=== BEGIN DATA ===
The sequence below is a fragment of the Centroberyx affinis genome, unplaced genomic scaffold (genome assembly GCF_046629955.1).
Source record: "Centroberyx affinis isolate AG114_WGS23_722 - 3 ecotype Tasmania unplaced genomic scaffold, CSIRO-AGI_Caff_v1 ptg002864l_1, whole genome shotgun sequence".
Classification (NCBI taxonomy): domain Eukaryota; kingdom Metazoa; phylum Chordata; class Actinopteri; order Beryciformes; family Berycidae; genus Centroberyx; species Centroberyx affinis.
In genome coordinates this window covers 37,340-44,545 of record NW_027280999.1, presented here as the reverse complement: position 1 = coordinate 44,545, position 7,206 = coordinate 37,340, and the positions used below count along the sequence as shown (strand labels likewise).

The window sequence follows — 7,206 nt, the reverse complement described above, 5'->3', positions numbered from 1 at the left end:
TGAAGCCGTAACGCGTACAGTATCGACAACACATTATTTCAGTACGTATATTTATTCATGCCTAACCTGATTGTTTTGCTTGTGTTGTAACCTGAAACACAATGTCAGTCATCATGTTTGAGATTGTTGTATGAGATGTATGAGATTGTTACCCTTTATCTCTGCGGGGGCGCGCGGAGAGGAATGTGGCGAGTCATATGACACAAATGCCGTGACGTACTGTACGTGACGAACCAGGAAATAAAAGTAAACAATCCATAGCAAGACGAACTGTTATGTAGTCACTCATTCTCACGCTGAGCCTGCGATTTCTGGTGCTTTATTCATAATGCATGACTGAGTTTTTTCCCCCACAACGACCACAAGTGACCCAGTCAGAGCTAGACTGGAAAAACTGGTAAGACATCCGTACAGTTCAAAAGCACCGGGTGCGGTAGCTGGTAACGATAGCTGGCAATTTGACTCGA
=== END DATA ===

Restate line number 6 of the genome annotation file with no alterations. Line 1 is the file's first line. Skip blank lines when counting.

TGAAGCCGTAACGCGTACAGTATCGACAACACATTATTTCAGTACGTATATTTATTCATGCCTAACCTGATTGTTTTGCTTGTGTTGTAACCTGAAACACAATGTCAGTCATCATGTTTGAGATTGTTGTATGAGATGTATGAGATTGTTACCCTTTATCTCTGCGGGGGCGCGCGGAGAGGAATGTGGCGAGTCATATGACACAAATGCCGTGACGTACTGTACGTGACGAACCAGGAAATAAAAGTAAACAATCCATAGCAAGACGAACTGTTATGTAGTCACTCATTCTCACGCTGAGCCTGCGATTTCTGGTGCTTTATTCATAATGCATGACTGAGTTTTTTCCCCCACAACGACCACAAGTGACCCAGTCAGAGCTAGACTGGAAAAACTGGTAAGACATCCGTACAGTTCAAAAGCACCGGGTGCGGTAGCTGGTAACGATAGCTGGCAATTTGACTCGA